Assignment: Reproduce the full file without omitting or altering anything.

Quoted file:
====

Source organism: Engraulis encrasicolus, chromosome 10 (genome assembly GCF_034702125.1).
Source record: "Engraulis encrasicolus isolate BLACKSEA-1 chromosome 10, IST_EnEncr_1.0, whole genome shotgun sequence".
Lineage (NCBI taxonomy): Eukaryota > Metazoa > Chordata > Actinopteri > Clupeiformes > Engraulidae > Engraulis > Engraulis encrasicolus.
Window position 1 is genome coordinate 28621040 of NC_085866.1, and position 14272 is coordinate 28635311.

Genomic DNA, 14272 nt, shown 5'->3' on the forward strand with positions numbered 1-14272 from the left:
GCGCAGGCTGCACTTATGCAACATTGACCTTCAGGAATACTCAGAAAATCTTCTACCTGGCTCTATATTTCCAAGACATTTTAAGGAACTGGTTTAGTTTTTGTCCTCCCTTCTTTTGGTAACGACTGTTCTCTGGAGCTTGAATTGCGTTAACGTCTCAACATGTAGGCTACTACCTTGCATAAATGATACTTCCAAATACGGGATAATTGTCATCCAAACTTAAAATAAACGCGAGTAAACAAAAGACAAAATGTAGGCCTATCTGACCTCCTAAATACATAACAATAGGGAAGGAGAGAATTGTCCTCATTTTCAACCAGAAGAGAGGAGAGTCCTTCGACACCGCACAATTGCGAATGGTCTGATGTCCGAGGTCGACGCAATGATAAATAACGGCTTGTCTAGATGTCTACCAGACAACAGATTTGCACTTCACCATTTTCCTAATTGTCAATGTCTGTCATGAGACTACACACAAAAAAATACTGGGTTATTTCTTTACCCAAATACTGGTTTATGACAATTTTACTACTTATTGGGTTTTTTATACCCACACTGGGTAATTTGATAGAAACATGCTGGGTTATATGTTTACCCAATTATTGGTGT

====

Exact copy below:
Source organism: Engraulis encrasicolus, chromosome 10 (genome assembly GCF_034702125.1).
Source record: "Engraulis encrasicolus isolate BLACKSEA-1 chromosome 10, IST_EnEncr_1.0, whole genome shotgun sequence".
Lineage (NCBI taxonomy): Eukaryota > Metazoa > Chordata > Actinopteri > Clupeiformes > Engraulidae > Engraulis > Engraulis encrasicolus.
Window position 1 is genome coordinate 28621040 of NC_085866.1, and position 14272 is coordinate 28635311.

Genomic DNA, 14272 nt, shown 5'->3' on the forward strand with positions numbered 1-14272 from the left:
GCGCAGGCTGCACTTATGCAACATTGACCTTCAGGAATACTCAGAAAATCTTCTACCTGGCTCTATATTTCCAAGACATTTTAAGGAACTGGTTTAGTTTTTGTCCTCCCTTCTTTTGGTAACGACTGTTCTCTGGAGCTTGAATTGCGTTAACGTCTCAACATGTAGGCTACTACCTTGCATAAATGATACTTCCAAATACGGGATAATTGTCATCCAAACTTAAAATAAACGCGAGTAAACAAAAGACAAAATGTAGGCCTATCTGACCTCCTAAATACATAACAATAGGGAAGGAGAGAATTGTCCTCATTTTCAACCAGAAGAGAGGAGAGTCCTTCGACACCGCACAATTGCGAATGGTCTGATGTCCGAGGTCGACGCAATGATAAATAACGGCTTGTCTAGATGTCTACCAGACAACAGATTTGCACTTCACCATTTTCCTAATTGTCAATGTCTGTCATGAGACTACACACAAAAAAATACTGGGTTATTTCTTTACCCAAATACTGGTTTATGACAATTTTACTACTTATTGGGTTTTTTATACCCACACTGGGTAATTTGATAGAAACATGCTGGGTTATATGTTTACCCAATTATTGGTGT